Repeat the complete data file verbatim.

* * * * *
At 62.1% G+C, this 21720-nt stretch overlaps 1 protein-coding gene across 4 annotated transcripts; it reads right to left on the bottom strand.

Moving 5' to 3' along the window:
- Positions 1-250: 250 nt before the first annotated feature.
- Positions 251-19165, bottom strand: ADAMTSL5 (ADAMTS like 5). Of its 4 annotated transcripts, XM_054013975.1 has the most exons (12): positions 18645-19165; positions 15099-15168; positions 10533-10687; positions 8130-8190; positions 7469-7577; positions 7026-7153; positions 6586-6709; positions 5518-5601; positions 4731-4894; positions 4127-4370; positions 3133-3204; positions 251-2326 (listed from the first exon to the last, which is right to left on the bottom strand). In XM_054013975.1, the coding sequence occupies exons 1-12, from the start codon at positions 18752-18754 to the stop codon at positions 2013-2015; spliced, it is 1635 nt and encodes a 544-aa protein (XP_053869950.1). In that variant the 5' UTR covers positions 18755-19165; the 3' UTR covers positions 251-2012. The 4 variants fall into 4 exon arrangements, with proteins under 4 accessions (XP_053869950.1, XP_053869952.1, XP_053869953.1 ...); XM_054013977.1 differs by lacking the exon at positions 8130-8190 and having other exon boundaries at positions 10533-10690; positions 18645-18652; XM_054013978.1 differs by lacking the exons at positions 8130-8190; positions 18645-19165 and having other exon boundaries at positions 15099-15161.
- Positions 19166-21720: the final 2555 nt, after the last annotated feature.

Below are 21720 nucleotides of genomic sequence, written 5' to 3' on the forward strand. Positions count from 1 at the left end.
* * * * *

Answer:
At 62.1% G+C, this 21720-nt stretch overlaps 1 protein-coding gene across 4 annotated transcripts; it reads right to left on the bottom strand.

Moving 5' to 3' along the window:
- Positions 1-250: 250 nt before the first annotated feature.
- Positions 251-19165, bottom strand: ADAMTSL5 (ADAMTS like 5). Of its 4 annotated transcripts, XM_054013975.1 has the most exons (12): positions 18645-19165; positions 15099-15168; positions 10533-10687; positions 8130-8190; positions 7469-7577; positions 7026-7153; positions 6586-6709; positions 5518-5601; positions 4731-4894; positions 4127-4370; positions 3133-3204; positions 251-2326 (listed from the first exon to the last, which is right to left on the bottom strand). In XM_054013975.1, the coding sequence occupies exons 1-12, from the start codon at positions 18752-18754 to the stop codon at positions 2013-2015; spliced, it is 1635 nt and encodes a 544-aa protein (XP_053869950.1). In that variant the 5' UTR covers positions 18755-19165; the 3' UTR covers positions 251-2012. The 4 variants fall into 4 exon arrangements, with proteins under 4 accessions (XP_053869950.1, XP_053869952.1, XP_053869953.1 ...); XM_054013977.1 differs by lacking the exon at positions 8130-8190 and having other exon boundaries at positions 10533-10690; positions 18645-18652; XM_054013978.1 differs by lacking the exons at positions 8130-8190; positions 18645-19165 and having other exon boundaries at positions 15099-15161.
- Positions 19166-21720: the final 2555 nt, after the last annotated feature.

Below are 21720 nucleotides of genomic sequence, written 5' to 3' on the forward strand. Positions count from 1 at the left end.